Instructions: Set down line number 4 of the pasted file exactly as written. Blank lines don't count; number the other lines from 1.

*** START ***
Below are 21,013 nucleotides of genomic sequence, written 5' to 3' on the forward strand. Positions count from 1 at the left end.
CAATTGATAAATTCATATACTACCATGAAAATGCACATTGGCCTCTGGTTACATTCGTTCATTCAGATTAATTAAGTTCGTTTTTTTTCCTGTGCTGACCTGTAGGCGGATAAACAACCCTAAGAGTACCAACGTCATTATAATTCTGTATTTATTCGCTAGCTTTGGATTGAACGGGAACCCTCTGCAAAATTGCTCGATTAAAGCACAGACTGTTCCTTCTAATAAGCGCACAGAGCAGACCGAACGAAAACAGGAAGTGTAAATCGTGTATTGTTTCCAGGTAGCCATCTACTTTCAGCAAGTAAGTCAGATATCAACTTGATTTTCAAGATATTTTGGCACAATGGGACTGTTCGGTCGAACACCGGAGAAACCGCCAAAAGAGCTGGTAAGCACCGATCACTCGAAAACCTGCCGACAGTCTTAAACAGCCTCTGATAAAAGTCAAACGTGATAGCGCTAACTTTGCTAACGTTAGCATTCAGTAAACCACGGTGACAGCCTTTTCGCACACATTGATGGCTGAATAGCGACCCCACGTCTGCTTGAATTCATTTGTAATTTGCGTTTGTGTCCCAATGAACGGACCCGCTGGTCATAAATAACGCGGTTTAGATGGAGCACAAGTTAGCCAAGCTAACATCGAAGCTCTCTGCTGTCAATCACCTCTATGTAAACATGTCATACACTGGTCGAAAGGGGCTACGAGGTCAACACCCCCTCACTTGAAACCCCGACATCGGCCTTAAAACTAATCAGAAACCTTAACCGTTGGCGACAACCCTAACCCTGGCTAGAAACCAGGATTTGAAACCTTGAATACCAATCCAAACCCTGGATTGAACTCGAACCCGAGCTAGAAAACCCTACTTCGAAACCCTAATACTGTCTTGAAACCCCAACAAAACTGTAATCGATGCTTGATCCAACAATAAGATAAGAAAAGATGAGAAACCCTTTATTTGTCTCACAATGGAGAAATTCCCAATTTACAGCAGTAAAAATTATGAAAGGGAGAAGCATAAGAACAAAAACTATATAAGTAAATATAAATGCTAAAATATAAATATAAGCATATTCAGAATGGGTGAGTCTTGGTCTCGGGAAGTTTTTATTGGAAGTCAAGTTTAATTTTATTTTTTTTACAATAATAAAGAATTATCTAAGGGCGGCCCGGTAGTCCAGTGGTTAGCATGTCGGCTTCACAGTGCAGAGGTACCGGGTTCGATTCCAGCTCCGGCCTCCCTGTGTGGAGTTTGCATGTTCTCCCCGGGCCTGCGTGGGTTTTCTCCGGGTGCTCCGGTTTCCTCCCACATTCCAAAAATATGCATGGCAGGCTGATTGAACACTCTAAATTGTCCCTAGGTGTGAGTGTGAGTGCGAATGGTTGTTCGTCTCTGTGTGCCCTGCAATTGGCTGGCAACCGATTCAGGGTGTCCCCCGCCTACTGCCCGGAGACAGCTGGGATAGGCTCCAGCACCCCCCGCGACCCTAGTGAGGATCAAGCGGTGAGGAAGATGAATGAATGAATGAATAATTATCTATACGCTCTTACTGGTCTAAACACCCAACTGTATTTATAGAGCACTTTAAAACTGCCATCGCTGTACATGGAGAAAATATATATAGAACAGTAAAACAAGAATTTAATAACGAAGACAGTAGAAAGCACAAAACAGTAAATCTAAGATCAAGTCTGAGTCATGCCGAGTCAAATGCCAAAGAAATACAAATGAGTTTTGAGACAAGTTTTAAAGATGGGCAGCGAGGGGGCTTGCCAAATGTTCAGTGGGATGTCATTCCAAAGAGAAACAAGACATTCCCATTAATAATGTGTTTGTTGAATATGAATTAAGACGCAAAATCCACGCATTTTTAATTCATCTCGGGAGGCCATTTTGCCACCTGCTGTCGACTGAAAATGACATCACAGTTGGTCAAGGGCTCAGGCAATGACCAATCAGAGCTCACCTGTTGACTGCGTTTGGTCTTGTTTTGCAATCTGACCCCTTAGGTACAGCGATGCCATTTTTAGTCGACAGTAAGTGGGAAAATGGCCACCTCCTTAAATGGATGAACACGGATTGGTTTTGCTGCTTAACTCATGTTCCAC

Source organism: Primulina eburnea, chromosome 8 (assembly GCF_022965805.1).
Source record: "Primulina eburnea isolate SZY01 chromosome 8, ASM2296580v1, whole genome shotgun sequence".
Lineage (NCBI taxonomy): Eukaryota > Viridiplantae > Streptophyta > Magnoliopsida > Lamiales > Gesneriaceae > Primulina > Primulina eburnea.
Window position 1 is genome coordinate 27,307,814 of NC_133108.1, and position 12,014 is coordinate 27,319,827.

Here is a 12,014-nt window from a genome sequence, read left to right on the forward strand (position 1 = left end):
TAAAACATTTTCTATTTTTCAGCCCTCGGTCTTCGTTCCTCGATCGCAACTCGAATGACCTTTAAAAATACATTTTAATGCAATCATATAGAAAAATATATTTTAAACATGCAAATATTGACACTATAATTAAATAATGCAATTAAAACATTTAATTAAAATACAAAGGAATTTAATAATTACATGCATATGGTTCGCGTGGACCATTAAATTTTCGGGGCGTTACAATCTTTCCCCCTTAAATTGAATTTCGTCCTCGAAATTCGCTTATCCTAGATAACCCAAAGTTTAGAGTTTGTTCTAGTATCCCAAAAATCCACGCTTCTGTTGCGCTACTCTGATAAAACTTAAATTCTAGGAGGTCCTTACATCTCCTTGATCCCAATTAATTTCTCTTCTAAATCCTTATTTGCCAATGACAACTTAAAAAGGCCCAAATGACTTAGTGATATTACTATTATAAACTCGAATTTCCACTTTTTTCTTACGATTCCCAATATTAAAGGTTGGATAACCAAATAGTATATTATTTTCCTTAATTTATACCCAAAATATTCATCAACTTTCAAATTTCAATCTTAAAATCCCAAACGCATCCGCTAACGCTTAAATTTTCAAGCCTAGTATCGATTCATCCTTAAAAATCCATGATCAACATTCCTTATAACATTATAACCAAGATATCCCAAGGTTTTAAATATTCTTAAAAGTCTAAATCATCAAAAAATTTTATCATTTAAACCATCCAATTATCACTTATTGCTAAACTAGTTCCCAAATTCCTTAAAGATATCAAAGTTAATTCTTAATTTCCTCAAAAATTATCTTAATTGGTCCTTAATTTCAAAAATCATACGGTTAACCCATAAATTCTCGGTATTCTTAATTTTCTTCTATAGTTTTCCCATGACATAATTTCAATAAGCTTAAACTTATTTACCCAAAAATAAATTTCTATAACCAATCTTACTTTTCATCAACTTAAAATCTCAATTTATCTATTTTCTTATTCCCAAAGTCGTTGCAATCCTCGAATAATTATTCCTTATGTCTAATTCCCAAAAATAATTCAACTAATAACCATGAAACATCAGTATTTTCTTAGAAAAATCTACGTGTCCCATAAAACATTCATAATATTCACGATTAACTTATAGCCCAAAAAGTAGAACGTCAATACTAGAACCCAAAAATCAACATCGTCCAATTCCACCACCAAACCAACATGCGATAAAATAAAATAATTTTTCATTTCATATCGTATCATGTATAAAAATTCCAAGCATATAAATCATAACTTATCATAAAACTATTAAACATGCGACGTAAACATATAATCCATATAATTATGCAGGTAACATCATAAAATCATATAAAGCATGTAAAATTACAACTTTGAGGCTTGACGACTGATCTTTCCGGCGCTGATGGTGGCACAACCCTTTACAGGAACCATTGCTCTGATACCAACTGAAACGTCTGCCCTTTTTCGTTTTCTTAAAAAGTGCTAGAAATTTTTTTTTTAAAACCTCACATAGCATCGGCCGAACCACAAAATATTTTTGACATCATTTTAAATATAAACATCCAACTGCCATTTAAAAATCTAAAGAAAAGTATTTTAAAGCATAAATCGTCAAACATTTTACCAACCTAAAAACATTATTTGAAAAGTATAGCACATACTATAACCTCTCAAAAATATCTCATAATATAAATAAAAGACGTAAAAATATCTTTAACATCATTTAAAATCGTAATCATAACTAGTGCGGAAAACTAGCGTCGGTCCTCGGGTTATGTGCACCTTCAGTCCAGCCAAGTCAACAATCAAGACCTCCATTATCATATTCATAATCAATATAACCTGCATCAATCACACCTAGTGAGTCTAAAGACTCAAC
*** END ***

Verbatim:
Source record: "Primulina eburnea isolate SZY01 chromosome 8, ASM2296580v1, whole genome shotgun sequence".